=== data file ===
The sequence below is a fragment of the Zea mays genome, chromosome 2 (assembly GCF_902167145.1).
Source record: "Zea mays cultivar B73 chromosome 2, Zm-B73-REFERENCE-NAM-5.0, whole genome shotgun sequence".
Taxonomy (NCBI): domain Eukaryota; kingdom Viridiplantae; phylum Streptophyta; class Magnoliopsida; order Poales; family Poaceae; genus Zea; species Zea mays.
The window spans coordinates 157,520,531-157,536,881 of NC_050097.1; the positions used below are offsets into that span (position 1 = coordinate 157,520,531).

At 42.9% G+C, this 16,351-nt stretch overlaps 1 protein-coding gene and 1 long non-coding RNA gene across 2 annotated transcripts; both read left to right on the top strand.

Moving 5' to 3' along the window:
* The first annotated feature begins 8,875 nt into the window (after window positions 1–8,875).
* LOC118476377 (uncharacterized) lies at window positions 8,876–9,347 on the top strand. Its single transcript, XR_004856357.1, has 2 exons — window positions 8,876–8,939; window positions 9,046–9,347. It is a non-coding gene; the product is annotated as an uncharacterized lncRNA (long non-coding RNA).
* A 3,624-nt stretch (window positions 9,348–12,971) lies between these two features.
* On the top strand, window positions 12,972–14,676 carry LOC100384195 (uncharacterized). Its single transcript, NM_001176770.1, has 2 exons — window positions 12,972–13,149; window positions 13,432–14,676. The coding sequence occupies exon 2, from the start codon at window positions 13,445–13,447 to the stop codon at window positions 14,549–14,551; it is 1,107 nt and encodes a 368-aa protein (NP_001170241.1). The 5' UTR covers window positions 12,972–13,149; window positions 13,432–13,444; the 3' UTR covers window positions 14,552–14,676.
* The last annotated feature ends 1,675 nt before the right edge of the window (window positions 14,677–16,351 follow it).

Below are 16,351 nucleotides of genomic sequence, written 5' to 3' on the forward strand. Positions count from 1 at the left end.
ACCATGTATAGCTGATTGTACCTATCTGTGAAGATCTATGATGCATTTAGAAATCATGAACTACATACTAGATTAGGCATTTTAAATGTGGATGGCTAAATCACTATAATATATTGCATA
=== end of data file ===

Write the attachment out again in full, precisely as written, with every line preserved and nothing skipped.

The sequence below is a fragment of the Zea mays genome, chromosome 2 (assembly GCF_902167145.1).
Source record: "Zea mays cultivar B73 chromosome 2, Zm-B73-REFERENCE-NAM-5.0, whole genome shotgun sequence".
Taxonomy (NCBI): domain Eukaryota; kingdom Viridiplantae; phylum Streptophyta; class Magnoliopsida; order Poales; family Poaceae; genus Zea; species Zea mays.
The window spans coordinates 157,520,531-157,536,881 of NC_050097.1; the positions used below are offsets into that span (position 1 = coordinate 157,520,531).

At 42.9% G+C, this 16,351-nt stretch overlaps 1 protein-coding gene and 1 long non-coding RNA gene across 2 annotated transcripts; both read left to right on the top strand.

Moving 5' to 3' along the window:
* The first annotated feature begins 8,875 nt into the window (after window positions 1–8,875).
* LOC118476377 (uncharacterized) lies at window positions 8,876–9,347 on the top strand. Its single transcript, XR_004856357.1, has 2 exons — window positions 8,876–8,939; window positions 9,046–9,347. It is a non-coding gene; the product is annotated as an uncharacterized lncRNA (long non-coding RNA).
* A 3,624-nt stretch (window positions 9,348–12,971) lies between these two features.
* On the top strand, window positions 12,972–14,676 carry LOC100384195 (uncharacterized). Its single transcript, NM_001176770.1, has 2 exons — window positions 12,972–13,149; window positions 13,432–14,676. The coding sequence occupies exon 2, from the start codon at window positions 13,445–13,447 to the stop codon at window positions 14,549–14,551; it is 1,107 nt and encodes a 368-aa protein (NP_001170241.1). The 5' UTR covers window positions 12,972–13,149; window positions 13,432–13,444; the 3' UTR covers window positions 14,552–14,676.
* The last annotated feature ends 1,675 nt before the right edge of the window (window positions 14,677–16,351 follow it).

Below are 16,351 nucleotides of genomic sequence, written 5' to 3' on the forward strand. Positions count from 1 at the left end.
ACCATGTATAGCTGATTGTACCTATCTGTGAAGATCTATGATGCATTTAGAAATCATGAACTACATACTAGATTAGGCATTTTAAATGTGGATGGCTAAATCACTATAATATATTGCATA